Christian Franco, M.A
Christian Franco, M.A. is a pre-doctoral intern at the Rutgers Camden Student Wellness Center and is in his final year of his Clinical Psychology Doctoral program at Immaculata University. Christian also works with Rutgers’ Sport Psychology program, working with sports teams, coaches, and individual athletes to assist them in the understanding of the importance of mindset and incorporating psychological skills to their athletic practice. Christian’s hope is to continue in the field of Sport Psychology post-graduation, but also has skill sets in both general therapy and assessment. His prior experience includes working in a hospital setting for acute-needs patients and working with a diverse population in a private practice including athletes using biofeedback technology. Christian incorporates an integrative approach into therapy, utilizing skills primarily from a Psychodynamic and Cognitive-Behavioral Therapy approach. Christian’s goal is to provide insight for students and athletes and to encourage psychological well-being through coping skills and self-empowerment.
Cayden Halligan (they/them) is a 5th year Counseling Psychology student. They are rooted in a decolonial liberatory/abolitionist framework. They are at the Wellness Center this year as an assessment practicum student.
Matt Choquette is a fourth-year doctoral student in the organizational psychology program at Rutgers’ Graduate School of Applied & Professional Psychology (GSAPP) and is an intern clinical specialist at the Rutgers-Camden Student Wellness Center. In addition to general counseling and therapy, he specializes in sports and performance cases. Choquette is also working as a doctoral extern with Dr. Nick Molinaro at Performance in Mind, focusing on assessment and interventions in performance psychology for teams and individuals in sports and business. At Rutgers, he is also a research assistant at the GSAPP Performance Psychology Center, most recently studying the impacts of mindfulness on sports-related concussion recovery and the effects of Name, Image, and Likeness (NIL) policy on mental health. Choquette’s doctoral studies have included supervised professional experience in executive coaching and psychological counseling at the Rutgers Center for Psychological Services, applying an integrative approach to therapy with backgrounds in phenomenological psychodynamics and cognitive behavioral therapy. He plans to pursue a career as a licensed psychologist and a consultant in sports and business performance psychology.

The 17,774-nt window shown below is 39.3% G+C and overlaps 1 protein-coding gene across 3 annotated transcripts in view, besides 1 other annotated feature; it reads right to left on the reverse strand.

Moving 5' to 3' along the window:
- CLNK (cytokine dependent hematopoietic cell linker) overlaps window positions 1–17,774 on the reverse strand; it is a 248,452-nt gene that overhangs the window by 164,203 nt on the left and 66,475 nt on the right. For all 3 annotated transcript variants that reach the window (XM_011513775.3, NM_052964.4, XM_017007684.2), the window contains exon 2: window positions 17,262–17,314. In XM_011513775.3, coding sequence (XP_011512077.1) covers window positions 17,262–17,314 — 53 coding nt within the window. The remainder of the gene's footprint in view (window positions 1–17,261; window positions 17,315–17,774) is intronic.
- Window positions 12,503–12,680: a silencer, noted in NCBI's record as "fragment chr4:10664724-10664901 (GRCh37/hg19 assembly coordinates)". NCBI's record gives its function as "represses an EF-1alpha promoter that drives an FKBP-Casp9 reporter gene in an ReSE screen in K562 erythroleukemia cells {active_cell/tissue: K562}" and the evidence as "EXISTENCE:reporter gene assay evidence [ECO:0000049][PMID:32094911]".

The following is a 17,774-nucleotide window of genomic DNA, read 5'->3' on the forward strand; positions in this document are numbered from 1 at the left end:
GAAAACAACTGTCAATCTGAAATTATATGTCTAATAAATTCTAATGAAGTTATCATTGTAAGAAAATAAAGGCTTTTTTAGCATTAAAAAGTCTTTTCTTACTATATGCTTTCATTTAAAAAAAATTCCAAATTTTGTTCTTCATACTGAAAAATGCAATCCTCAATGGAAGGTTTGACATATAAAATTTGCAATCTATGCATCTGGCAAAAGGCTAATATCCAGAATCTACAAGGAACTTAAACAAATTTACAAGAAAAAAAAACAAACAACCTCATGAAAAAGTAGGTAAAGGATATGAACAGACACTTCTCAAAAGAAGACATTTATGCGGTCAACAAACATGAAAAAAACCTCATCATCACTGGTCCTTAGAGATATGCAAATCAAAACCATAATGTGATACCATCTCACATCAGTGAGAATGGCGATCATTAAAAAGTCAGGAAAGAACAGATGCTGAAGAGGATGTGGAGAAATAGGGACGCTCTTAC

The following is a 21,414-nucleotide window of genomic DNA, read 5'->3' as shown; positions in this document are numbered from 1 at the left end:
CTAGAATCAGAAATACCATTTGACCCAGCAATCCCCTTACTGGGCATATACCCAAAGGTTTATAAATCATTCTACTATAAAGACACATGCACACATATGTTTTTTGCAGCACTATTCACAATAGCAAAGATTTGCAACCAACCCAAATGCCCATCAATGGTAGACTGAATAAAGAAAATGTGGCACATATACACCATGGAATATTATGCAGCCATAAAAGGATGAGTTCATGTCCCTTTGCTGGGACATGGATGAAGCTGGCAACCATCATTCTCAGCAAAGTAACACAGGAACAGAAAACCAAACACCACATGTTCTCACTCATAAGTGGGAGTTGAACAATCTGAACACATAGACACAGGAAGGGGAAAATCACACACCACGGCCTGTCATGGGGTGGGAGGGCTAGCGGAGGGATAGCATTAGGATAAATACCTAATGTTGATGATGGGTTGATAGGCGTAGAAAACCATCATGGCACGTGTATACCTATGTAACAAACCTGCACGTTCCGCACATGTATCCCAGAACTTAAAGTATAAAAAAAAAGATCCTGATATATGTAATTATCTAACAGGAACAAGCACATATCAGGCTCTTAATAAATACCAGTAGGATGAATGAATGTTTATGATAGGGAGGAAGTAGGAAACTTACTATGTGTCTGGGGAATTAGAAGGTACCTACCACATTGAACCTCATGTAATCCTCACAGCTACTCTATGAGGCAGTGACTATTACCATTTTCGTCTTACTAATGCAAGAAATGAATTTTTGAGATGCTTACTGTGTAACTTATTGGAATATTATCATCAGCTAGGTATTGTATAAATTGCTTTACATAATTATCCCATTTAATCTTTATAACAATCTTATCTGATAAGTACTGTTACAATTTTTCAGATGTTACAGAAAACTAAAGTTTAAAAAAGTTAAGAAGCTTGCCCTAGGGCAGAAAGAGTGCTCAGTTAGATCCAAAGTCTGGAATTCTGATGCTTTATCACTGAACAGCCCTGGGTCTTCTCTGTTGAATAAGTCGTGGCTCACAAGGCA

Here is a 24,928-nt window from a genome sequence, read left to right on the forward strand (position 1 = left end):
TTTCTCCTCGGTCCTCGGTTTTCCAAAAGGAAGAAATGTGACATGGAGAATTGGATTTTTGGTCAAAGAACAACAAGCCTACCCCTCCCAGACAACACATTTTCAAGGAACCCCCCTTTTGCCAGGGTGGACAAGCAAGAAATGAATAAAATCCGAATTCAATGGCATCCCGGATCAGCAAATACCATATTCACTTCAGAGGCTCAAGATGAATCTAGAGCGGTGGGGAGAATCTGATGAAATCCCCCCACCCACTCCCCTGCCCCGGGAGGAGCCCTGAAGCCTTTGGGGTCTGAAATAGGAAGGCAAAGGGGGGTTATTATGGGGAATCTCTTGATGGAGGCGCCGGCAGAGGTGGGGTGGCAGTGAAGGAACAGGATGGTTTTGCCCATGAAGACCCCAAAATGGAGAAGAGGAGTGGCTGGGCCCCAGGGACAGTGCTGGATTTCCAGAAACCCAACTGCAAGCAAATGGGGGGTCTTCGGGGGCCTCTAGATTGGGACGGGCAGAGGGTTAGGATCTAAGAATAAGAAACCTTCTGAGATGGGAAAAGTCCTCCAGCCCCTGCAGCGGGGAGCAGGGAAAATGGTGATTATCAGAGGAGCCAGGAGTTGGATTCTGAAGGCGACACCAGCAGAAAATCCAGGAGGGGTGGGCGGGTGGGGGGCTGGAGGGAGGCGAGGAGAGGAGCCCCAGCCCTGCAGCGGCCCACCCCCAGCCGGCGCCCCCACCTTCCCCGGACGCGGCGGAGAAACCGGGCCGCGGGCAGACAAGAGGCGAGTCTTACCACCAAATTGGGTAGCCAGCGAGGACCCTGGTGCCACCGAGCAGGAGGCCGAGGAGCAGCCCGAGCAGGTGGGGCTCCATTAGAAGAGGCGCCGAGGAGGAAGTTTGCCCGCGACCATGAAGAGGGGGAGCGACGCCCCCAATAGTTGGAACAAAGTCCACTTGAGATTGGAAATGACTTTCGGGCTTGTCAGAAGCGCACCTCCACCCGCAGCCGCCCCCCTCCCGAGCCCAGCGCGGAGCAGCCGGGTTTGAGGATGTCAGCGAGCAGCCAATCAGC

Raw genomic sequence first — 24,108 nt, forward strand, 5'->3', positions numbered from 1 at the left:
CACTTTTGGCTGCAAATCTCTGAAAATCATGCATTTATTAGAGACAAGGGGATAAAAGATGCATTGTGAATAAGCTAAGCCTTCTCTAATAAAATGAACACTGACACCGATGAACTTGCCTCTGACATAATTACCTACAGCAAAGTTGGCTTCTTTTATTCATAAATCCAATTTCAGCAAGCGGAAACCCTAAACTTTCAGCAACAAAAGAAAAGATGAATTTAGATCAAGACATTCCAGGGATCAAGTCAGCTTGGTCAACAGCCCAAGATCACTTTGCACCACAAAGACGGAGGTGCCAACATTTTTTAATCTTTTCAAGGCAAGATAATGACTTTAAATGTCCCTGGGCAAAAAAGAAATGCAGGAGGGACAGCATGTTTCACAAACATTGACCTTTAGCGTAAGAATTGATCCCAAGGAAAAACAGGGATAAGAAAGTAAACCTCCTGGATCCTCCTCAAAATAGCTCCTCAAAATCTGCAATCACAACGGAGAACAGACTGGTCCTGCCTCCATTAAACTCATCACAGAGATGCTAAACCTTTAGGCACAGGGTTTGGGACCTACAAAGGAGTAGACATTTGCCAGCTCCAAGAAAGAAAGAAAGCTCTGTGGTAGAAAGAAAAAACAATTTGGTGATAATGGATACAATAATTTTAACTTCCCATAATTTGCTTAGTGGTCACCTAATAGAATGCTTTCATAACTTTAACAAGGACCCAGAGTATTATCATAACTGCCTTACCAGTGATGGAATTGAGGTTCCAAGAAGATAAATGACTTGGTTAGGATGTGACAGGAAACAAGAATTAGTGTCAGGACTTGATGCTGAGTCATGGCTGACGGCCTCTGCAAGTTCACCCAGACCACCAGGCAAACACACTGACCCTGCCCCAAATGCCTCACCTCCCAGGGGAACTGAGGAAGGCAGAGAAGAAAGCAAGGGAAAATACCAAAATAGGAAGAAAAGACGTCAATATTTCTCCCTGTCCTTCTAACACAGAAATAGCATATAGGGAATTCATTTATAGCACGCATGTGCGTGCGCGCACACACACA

Sierra Doyle, M.S. is a pre-doctoral intern at the Rutgers Camden Student Wellness Center. Sierra is in her final year of training with Immaculata University. Sierra has had various jobs in the social services and mental health field. With experience in case management, school-based therapy, family dynamics and crisis intervention. Sierra’s goal is to provide a therapeutic experience that empowers and encourages students to explore their feelings and gain skills to improve their overall wellbeing. Sierra’s hope to further provide assessment and therapeutic services after graduation to those in underserved areas and minority populations.
Deborah Correll is a clinical social work intern from Bryn Mawr College Graduate School of Social Work and Social Research after many years working as an attorney, mediator and educator.
Sukyun Lee is a clinical social work intern from Rutgers Graduate School of Social Work and Social Research after many years working as an attorney, mediator and educator.